Connections

Edited into The Toast of New York (1937) See more »

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User Reviews

 
The Dangers of Reading a "Classic" Novel
16 January 2006 | by (United States) – See all my reviews

I wonder how many of you read any of these novels: THE CAXTONS, THE LAST OF THE BARONS, MY NOVEL, PAUL CLIFFORD, EUGENE ARAM, THE COMING RACE. Any takers out there? Well how about PELHAM (which has nothing to do with an 18th Century British Prime Minister, nor an area of the Bronx near the Connecticut Border)? No? Well, how about THE LAST DAYS OF POMPEII? Bet you heard that title somewhere? It has been the subject of about seven or eight major productions in the movies from the silent period (a major full length version by the Italians in 1913 or so - which was a flop) to a television version in 1985 (that remains something of a critical joke to this day - all 240 odd minutes of it). Most people agree that of all the versions of the story, the 1935 version starring Preston Forster and Basil Rathbone (as a sad, philosophical Pontius Pilate) is the best. That it is basically entertaining is true. That it jettisoned the novel by Edward Bulwer-Lytton is equally true. That the novel is unreadable today is also true.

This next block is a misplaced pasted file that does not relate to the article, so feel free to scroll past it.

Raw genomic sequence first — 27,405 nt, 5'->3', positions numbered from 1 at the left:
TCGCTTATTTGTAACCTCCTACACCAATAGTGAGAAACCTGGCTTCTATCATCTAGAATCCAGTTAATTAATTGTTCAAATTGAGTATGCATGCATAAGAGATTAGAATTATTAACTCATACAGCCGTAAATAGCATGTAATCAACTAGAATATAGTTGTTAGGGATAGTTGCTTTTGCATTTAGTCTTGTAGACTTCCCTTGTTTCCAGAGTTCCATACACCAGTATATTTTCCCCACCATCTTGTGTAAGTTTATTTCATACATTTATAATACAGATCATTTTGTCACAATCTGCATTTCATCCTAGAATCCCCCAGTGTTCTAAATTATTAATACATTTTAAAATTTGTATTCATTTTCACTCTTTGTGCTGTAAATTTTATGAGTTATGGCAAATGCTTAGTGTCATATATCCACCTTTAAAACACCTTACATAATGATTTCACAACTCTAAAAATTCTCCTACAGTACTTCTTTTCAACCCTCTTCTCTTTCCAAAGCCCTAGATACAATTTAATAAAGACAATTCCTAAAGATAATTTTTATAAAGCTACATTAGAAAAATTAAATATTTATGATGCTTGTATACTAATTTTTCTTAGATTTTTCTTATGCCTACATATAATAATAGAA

Bulwer-Lytton has become, in a small way, a literary immortal from Victorian England - actually from late Regency through Victorian England). He was a wealthy landowner and aristocrat, who would be in the British cabinet as Secretary of State for the Colonies in the middle 1850s. He was the father of a would-be poet, who rose to be Viceroy of India. Lytton was a baronet when he started writing in 1825, and would eventually be an Earl (First Earl Lytton). He wrote all the titles (including THE LAST DAYS OF POMPEII) which I mentioned. Only PELHAM, his novel of Regency England's aristocracy (which he knew well) and THE LAST DAYS are still reprinted. That's because (as his own contemporaries - especially the greatly amused Thackeray noticed) Lord Lytton's ideas out paced his abilities. He wrote bad prose. A "Bulwer-Lytton" prize is now presented every year to those writers who write the worst, cliché-full opening paragraph for a novel. It is named for him because of the start of his novel EUGENE ARAM: "It was a dark and stormy night...."